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Book
viii, 168 pages ; 24 cm.
SAL3 (off-campus storage)
Book
391 pages : illustrations ; 23 cm.
SAL3 (off-campus storage)
Book
1 online resource (256 pages).
  • Acknowledgments
  • Introduction
  • Cause
  • The sharing economy, market economies and gift economies
  • Laying the tracks : digital and socioeconomical foundations
  • Platforms : under the hood
  • Blockchain economies : the crowd as the market maker
  • Effect
  • The economic impacts of crowd-based capitalism
  • The shifting landscape of regulation and consumer protection
  • The future of work : challenges and controversies
  • The future of work : what needs to be done
  • Concluding thoughts
  • Notes
  • Index.
Sharing isn't new. Giving someone a ride, having a guest in your spare room, running errands for someone, participating in a supper club -- these are not revolutionary concepts. What is new, in the "sharing economy, " is that you are not helping a friend for free; you are providing these services to a stranger for money. In this book, Arun Sundararajan, an expert on the sharing economy, explains the transition to what he describes as "crowd-based capitalism" -- a new way of organizing economic activity that may supplant the traditional corporate-centered model. As peer-to-peer commercial exchange blurs the lines between the personal and the professional, how will the economy, government regulation, what it means to have a job, and our social fabric be affected?Drawing on extensive research and numerous real-world examples -- including Airbnb, Lyft, Uber, Etsy, TaskRabbit, France's BlaBlaCar, China's Didi Kuaidi, and India's Ola, Sundararajan explains the basics of crowd-based capitalism. He describes the intriguing mix of "gift" and "market" in its transactions, demystifies emerging blockchain technologies, and clarifies the dizzying array of emerging on-demand platforms. He considers how this new paradigm changes economic growth and the future of work. Will we live in a world of empowered entrepreneurs who enjoy professional flexibility and independence? Or will we become disenfranchised digital laborers scurrying between platforms in search of the next wedge of piecework? Sundararajan highlights the important policy choices and suggests possible new directions for self-regulatory organizations, labor law, and funding our social safety net.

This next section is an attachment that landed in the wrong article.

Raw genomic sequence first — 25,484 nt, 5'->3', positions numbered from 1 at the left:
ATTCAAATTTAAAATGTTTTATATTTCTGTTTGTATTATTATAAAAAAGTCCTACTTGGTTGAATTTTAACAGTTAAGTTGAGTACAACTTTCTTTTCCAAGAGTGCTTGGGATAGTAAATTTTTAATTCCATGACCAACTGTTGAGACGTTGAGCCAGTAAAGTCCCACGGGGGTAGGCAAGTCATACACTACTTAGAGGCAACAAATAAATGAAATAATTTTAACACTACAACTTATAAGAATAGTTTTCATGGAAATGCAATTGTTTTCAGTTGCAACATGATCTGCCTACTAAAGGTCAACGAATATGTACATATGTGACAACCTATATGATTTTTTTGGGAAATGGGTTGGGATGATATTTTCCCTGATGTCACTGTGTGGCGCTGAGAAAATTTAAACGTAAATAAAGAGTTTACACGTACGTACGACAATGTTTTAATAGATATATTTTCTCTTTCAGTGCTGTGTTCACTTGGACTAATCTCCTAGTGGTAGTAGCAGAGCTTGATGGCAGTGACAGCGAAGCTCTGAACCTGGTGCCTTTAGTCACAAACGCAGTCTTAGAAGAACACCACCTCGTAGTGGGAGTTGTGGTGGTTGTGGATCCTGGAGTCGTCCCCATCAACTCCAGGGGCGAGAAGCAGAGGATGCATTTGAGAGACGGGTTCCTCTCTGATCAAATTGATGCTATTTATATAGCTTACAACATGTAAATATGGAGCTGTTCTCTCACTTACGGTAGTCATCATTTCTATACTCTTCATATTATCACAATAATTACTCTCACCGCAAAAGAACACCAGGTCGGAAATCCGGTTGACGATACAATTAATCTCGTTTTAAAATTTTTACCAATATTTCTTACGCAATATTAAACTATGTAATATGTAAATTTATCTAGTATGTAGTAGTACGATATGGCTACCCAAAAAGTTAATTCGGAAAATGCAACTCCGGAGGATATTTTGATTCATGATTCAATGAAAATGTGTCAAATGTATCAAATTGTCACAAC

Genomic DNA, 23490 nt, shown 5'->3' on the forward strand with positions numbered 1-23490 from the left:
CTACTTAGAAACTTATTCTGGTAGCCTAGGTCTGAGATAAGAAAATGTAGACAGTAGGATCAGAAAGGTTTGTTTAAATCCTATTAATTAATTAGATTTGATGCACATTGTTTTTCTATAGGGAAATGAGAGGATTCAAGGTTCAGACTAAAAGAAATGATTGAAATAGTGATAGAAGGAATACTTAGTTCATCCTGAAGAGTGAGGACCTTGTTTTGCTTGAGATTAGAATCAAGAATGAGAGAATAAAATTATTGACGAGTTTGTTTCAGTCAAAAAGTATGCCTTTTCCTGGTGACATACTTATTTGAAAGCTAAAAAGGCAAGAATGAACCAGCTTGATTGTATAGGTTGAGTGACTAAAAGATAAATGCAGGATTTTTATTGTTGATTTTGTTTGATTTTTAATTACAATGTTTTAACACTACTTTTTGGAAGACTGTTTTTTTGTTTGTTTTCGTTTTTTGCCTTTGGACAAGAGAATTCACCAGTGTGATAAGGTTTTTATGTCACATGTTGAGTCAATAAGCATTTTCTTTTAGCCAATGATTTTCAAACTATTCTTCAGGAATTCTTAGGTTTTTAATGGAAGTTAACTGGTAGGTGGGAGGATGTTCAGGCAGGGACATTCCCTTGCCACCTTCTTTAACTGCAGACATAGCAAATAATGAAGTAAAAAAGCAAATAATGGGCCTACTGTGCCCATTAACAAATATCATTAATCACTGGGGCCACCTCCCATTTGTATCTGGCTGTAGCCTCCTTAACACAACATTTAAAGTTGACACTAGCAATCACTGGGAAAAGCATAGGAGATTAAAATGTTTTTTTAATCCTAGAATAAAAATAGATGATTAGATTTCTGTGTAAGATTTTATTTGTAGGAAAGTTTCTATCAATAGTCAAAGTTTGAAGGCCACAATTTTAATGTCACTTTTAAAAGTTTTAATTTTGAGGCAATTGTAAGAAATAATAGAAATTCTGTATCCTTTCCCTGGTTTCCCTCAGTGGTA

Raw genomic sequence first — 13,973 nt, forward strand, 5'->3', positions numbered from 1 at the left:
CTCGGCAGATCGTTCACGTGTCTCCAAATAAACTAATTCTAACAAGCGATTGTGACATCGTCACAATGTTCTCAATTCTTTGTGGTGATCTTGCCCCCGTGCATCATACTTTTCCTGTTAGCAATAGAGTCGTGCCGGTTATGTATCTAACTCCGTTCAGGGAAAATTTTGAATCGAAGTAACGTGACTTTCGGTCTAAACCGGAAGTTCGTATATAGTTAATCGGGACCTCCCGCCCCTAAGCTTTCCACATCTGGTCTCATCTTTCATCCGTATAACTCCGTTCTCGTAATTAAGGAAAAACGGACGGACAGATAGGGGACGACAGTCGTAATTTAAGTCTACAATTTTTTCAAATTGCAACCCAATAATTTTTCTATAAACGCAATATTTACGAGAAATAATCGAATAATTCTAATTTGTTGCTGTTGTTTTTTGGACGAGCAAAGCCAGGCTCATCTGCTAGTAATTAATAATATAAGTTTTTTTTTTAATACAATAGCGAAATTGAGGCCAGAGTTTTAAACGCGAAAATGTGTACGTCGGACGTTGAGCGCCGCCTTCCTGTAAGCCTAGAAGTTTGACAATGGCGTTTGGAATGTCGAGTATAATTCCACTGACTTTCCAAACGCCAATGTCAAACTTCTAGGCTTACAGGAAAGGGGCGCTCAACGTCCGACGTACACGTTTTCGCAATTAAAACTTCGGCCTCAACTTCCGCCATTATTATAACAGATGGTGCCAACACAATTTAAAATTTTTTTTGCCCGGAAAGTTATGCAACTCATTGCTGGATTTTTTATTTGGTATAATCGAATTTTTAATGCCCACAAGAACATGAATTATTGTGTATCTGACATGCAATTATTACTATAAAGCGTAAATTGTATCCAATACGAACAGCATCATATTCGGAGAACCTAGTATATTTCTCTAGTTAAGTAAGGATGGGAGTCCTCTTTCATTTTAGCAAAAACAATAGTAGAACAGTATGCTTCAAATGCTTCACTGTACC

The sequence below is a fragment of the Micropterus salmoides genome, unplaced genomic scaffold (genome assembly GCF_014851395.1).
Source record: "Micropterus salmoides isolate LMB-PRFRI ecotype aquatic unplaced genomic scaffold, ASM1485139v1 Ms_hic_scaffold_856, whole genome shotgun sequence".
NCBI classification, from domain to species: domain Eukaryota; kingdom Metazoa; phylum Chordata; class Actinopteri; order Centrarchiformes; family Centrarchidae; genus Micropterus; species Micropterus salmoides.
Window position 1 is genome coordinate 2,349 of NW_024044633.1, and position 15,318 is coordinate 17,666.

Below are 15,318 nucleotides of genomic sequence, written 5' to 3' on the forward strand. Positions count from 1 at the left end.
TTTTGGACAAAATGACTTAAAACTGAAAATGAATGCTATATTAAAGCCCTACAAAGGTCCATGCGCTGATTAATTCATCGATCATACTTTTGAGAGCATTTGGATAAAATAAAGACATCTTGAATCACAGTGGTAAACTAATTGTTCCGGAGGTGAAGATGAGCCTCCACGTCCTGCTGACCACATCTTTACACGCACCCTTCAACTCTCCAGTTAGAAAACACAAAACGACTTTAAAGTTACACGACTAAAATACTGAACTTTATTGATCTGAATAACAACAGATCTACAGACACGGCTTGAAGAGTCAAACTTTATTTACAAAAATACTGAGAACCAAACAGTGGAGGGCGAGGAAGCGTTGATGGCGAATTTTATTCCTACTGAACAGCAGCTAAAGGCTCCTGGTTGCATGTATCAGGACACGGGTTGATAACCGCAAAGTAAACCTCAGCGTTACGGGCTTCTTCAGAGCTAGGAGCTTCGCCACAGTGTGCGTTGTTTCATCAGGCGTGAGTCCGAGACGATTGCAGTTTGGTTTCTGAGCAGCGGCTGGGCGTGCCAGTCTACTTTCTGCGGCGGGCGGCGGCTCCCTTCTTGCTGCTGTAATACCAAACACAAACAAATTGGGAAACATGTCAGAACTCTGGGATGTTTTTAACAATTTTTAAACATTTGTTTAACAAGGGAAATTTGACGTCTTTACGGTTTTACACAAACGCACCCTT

Book
268 pages : illustrations ; 24 cm
SAL3 (off-campus storage)
Journal/Periodical
1 online resource
Book
147 pages ; 22 cm.
  • Stalker y la planchadora: breves consideraciones sobre el arte y la experiencia estética de lo cotidiano
  • La incógnita final del objeto
  • La tela de Aracné --Cartografía del instante
  • Epílogo: el artífice habitual.
SAL3 (off-campus storage)
Book
xix, 341 pages : illustrations, music ; 24 cm.
  • Very early, very fast, very steep
  • Beginning in the Golden West : Tyrol, Vorarlberg, Switzerland
  • Haarlem and the rest of Europe
  • Heiller and America
  • Short midday, long sunset
  • All the registers of a soul
  • Compositions before ca. 1956
  • Compositions after ca. 1956
  • What he thought, how he played.
Anton Heiller is one of the twentieth century's most renowned and influential organists. Born in 1923, Heiller was trained in Vienna and rose to prominence quickly, giving his first solo recital at the age of twenty-two. Before concentrating on the organ exclusively, he was a successful conductor of the symphonic repertoire, and, from 1945 until his untimely death in 1979, he was professor of organ at the University of Music and Performing Arts in Vienna. His interpretations of Bach, which included registration and articulation, as well as a consideration of the theological underpinnings, would change the way Bach is played. Anton Heiller: Organist, Composer, Conductor provides an assessment of Heiller's works and teaching, while also examining his complex personality, one torn between strong religious devotion and the world of artistry. The narrative also offers a unique view of the organ world in the decades after World War II, featuring the important organs, builders, and organists across North America and Europe. Peter Planyavsky was Anton Heiller's successor as an organ professor in Vienna, and organist of St. Stephan's Cathedral in Vienna from 1969 through 2004. He is also a prolific composer, improviser, and conductor. Christa Rumsey, a former student of Heiller's, translated the book from the original German.